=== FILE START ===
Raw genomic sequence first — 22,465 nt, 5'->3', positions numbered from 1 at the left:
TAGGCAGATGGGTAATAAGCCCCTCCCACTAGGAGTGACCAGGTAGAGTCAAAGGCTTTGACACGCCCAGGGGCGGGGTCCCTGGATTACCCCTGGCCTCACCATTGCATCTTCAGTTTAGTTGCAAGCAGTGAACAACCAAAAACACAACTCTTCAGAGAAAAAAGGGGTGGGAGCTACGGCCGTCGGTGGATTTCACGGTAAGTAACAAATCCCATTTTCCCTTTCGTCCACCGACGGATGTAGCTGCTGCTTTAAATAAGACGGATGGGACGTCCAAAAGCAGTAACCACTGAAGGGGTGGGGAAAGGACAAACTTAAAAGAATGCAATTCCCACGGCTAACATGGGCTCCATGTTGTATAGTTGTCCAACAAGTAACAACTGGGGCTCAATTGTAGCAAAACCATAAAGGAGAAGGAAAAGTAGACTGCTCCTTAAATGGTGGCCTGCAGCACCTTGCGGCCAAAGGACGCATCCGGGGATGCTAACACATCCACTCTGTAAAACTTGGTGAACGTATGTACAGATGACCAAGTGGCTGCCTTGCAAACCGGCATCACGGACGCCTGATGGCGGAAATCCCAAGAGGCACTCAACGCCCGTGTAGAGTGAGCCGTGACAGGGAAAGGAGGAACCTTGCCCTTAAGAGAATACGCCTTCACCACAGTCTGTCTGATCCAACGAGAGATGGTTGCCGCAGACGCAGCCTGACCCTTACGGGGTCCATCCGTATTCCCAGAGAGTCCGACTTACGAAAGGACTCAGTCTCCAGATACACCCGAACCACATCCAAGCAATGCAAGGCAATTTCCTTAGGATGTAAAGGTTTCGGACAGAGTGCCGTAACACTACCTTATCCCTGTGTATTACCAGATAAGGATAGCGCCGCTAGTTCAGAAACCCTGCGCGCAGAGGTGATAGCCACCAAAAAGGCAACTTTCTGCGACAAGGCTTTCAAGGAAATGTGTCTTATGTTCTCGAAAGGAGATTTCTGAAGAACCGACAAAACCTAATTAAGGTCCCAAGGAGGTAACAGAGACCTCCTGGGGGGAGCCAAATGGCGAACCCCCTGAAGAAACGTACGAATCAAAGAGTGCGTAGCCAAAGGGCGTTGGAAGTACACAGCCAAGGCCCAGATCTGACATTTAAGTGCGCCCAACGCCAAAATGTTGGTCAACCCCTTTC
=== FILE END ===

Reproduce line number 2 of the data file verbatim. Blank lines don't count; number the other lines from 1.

TAGGCAGATGGGTAATAAGCCCCTCCCACTAGGAGTGACCAGGTAGAGTCAAAGGCTTTGACACGCCCAGGGGCGGGGTCCCTGGATTACCCCTGGCCTCACCATTGCATCTTCAGTTTAGTTGCAAGCAGTGAACAACCAAAAACACAACTCTTCAGAGAAAAAAGGGGTGGGAGCTACGGCCGTCGGTGGATTTCACGGTAAGTAACAAATCCCATTTTCCCTTTCGTCCACCGACGGATGTAGCTGCTGCTTTAAATAAGACGGATGGGACGTCCAAAAGCAGTAACCACTGAAGGGGTGGGGAAAGGACAAACTTAAAAGAATGCAATTCCCACGGCTAACATGGGCTCCATGTTGTATAGTTGTCCAACAAGTAACAACTGGGGCTCAATTGTAGCAAAACCATAAAGGAGAAGGAAAAGTAGACTGCTCCTTAAATGGTGGCCTGCAGCACCTTGCGGCCAAAGGACGCATCCGGGGATGCTAACACATCCACTCTGTAAAACTTGGTGAACGTATGTACAGATGACCAAGTGGCTGCCTTGCAAACCGGCATCACGGACGCCTGATGGCGGAAATCCCAAGAGGCACTCAACGCCCGTGTAGAGTGAGCCGTGACAGGGAAAGGAGGAACCTTGCCCTTAAGAGAATACGCCTTCACCACAGTCTGTCTGATCCAACGAGAGATGGTTGCCGCAGACGCAGCCTGACCCTTACGGGGTCCATCCGTATTCCCAGAGAGTCCGACTTACGAAAGGACTCAGTCTCCAGATACACCCGAACCACATCCAAGCAATGCAAGGCAATTTCCTTAGGATGTAAAGGTTTCGGACAGAGTGCCGTAACACTACCTTATCCCTGTGTATTACCAGATAAGGATAGCGCCGCTAGTTCAGAAACCCTGCGCGCAGAGGTGATAGCCACCAAAAAGGCAACTTTCTGCGACAAGGCTTTCAAGGAAATGTGTCTTATGTTCTCGAAAGGAGATTTCTGAAGAACCGACAAAACCTAATTAAGGTCCCAAGGAGGTAACAGAGACCTCCTGGGGGGAGCCAAATGGCGAACCCCCTGAAGAAACGTACGAATCAAAGAGTGCGTAGCCAAAGGGCGTTGGAAGTACACAGCCAAGGCCCAGATCTGACATTTAAGTGCGCCCAACGCCAAAATGTTGGTCAACCCCTTTC